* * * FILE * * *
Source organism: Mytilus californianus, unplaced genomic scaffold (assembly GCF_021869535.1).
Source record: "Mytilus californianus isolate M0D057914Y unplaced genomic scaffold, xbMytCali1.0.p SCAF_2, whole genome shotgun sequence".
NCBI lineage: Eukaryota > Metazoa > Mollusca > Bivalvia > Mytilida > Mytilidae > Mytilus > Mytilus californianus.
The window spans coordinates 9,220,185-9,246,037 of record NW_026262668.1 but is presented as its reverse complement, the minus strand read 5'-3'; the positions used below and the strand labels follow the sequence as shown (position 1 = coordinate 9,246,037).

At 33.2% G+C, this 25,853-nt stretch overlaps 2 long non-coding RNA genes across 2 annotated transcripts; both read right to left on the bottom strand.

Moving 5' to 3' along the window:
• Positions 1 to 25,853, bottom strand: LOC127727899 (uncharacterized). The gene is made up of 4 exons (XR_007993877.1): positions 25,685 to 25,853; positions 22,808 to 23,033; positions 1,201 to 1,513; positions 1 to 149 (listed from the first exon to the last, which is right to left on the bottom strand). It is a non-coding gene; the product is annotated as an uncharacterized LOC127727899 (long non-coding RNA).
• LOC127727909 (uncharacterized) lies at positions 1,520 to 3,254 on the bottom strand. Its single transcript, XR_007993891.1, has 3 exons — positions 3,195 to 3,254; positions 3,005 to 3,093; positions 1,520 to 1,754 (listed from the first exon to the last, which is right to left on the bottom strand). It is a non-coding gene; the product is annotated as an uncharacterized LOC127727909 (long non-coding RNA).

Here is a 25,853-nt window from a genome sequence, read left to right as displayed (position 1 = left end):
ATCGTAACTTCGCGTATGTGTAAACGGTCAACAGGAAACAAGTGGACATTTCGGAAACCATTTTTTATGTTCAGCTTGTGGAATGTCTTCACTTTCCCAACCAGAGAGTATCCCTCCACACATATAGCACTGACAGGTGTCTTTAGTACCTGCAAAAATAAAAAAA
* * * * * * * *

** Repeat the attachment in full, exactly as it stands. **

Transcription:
Source organism: Mytilus californianus, unplaced genomic scaffold (assembly GCF_021869535.1).
Source record: "Mytilus californianus isolate M0D057914Y unplaced genomic scaffold, xbMytCali1.0.p SCAF_2, whole genome shotgun sequence".
NCBI lineage: Eukaryota > Metazoa > Mollusca > Bivalvia > Mytilida > Mytilidae > Mytilus > Mytilus californianus.
The window spans coordinates 9,220,185-9,246,037 of record NW_026262668.1 but is presented as its reverse complement, the minus strand read 5'-3'; the positions used below and the strand labels follow the sequence as shown (position 1 = coordinate 9,246,037).

At 33.2% G+C, this 25,853-nt stretch overlaps 2 long non-coding RNA genes across 2 annotated transcripts; both read right to left on the bottom strand.

Moving 5' to 3' along the window:
• Positions 1 to 25,853, bottom strand: LOC127727899 (uncharacterized). The gene is made up of 4 exons (XR_007993877.1): positions 25,685 to 25,853; positions 22,808 to 23,033; positions 1,201 to 1,513; positions 1 to 149 (listed from the first exon to the last, which is right to left on the bottom strand). It is a non-coding gene; the product is annotated as an uncharacterized LOC127727899 (long non-coding RNA).
• LOC127727909 (uncharacterized) lies at positions 1,520 to 3,254 on the bottom strand. Its single transcript, XR_007993891.1, has 3 exons — positions 3,195 to 3,254; positions 3,005 to 3,093; positions 1,520 to 1,754 (listed from the first exon to the last, which is right to left on the bottom strand). It is a non-coding gene; the product is annotated as an uncharacterized LOC127727909 (long non-coding RNA).

Here is a 25,853-nt window from a genome sequence, read left to right as displayed (position 1 = left end):
ATCGTAACTTCGCGTATGTGTAAACGGTCAACAGGAAACAAGTGGACATTTCGGAAACCATTTTTTATGTTCAGCTTGTGGAATGTCTTCACTTTCCCAACCAGAGAGTATCCCTCCACACATATAGCACTGACAGGTGTCTTTAGTACCTGCAAAAATAAAAAAA